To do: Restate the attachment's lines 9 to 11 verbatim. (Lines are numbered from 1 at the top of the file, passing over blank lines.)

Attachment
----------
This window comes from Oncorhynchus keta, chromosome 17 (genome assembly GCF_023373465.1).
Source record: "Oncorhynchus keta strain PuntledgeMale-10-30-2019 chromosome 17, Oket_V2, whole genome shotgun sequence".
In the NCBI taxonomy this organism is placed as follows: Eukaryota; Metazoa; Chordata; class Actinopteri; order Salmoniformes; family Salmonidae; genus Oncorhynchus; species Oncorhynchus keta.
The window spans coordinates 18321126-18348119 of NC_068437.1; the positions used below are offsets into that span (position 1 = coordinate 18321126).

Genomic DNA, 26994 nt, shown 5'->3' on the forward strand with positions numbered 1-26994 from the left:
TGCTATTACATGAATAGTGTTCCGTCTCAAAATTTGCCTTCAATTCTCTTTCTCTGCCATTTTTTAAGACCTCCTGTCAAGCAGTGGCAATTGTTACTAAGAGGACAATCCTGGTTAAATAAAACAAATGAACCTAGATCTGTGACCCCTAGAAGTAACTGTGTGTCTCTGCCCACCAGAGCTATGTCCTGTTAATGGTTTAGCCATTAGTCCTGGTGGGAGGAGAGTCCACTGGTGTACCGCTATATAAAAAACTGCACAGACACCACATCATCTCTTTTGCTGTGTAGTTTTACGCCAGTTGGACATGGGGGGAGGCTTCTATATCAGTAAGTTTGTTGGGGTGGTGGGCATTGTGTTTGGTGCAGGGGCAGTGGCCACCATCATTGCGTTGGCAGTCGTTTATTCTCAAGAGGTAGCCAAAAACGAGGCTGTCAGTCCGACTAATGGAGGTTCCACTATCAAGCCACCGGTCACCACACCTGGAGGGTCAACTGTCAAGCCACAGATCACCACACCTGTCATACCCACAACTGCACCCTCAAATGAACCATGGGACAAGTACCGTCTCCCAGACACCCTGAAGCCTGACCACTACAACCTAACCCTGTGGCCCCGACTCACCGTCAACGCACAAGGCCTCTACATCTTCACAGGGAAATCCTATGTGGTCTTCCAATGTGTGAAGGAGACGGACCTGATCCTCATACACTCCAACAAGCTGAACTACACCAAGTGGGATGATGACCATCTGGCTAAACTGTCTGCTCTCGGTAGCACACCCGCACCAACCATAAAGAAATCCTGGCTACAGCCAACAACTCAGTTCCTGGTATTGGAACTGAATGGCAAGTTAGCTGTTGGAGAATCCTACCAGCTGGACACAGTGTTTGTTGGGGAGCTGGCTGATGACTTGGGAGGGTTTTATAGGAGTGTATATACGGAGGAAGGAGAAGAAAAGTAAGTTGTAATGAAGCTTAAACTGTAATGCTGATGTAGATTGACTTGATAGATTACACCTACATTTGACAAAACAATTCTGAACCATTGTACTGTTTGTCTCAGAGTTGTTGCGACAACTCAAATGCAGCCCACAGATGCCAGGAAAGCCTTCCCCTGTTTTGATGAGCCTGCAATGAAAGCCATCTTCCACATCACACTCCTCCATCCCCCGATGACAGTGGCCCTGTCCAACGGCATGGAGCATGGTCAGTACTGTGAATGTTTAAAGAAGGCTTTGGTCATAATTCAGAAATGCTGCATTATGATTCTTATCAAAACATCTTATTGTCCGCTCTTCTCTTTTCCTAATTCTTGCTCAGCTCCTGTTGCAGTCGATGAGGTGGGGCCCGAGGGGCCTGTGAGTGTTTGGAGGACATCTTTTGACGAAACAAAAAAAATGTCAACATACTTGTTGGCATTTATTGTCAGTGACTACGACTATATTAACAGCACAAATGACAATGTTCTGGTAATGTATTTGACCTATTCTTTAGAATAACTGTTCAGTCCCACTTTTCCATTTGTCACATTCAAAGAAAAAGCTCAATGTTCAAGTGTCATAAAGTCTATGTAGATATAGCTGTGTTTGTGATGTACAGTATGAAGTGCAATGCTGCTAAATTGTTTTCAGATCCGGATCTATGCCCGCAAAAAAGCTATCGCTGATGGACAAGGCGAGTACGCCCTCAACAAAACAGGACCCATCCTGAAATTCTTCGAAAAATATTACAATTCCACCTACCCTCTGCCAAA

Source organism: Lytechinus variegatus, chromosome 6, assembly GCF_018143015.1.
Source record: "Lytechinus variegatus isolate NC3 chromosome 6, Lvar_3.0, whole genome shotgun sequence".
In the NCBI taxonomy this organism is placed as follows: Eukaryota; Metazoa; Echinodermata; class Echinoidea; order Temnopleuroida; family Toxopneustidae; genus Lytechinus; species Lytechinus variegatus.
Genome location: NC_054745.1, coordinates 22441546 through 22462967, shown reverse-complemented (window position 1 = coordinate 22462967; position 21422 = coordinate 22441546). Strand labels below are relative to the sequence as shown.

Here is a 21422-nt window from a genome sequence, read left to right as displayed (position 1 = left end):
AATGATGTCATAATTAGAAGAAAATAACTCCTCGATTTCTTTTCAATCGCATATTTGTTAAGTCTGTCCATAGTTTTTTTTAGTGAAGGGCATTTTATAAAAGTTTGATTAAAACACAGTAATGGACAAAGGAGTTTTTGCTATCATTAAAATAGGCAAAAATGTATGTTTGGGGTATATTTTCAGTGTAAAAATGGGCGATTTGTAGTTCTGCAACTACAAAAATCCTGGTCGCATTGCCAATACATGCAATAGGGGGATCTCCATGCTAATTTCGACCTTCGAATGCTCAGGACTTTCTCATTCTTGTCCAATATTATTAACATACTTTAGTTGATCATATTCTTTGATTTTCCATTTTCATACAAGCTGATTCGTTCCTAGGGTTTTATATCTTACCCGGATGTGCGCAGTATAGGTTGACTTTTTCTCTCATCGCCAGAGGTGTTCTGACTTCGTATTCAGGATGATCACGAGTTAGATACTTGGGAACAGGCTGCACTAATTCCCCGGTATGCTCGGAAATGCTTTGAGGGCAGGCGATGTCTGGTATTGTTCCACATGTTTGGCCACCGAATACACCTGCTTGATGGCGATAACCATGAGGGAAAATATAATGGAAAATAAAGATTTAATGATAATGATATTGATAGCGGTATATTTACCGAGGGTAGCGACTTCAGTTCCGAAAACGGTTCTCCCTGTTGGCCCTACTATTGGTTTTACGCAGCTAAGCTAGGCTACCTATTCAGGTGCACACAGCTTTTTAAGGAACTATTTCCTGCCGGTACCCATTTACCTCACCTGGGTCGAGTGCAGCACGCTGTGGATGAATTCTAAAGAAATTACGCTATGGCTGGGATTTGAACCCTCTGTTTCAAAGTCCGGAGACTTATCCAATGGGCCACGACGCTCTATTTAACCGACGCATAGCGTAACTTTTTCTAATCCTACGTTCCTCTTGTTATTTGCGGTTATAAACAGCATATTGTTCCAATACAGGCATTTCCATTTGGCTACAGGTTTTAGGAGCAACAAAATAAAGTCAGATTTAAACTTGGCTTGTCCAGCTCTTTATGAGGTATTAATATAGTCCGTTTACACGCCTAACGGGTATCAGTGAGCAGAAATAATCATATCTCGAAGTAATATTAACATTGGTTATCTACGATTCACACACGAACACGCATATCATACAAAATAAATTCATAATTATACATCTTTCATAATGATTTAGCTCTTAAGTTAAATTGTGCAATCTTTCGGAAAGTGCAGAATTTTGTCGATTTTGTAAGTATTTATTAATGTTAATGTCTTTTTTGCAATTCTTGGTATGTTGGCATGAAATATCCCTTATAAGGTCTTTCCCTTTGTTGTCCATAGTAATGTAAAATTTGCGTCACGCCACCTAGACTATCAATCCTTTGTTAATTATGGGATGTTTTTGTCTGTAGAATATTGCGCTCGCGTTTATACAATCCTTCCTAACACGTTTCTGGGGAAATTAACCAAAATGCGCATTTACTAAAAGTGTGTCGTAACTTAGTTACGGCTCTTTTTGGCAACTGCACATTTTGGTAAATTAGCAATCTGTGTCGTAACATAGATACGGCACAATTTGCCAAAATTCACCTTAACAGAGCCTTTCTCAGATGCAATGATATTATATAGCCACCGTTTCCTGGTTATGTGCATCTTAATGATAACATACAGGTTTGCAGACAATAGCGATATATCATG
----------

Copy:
In the NCBI taxonomy this organism is placed as follows: Eukaryota; Metazoa; Echinodermata; class Echinoidea; order Temnopleuroida; family Toxopneustidae; genus Lytechinus; species Lytechinus variegatus.
Genome location: NC_054745.1, coordinates 22441546 through 22462967, shown reverse-complemented (window position 1 = coordinate 22462967; position 21422 = coordinate 22441546). Strand labels below are relative to the sequence as shown.

Here is a 21422-nt window from a genome sequence, read left to right as displayed (position 1 = left end):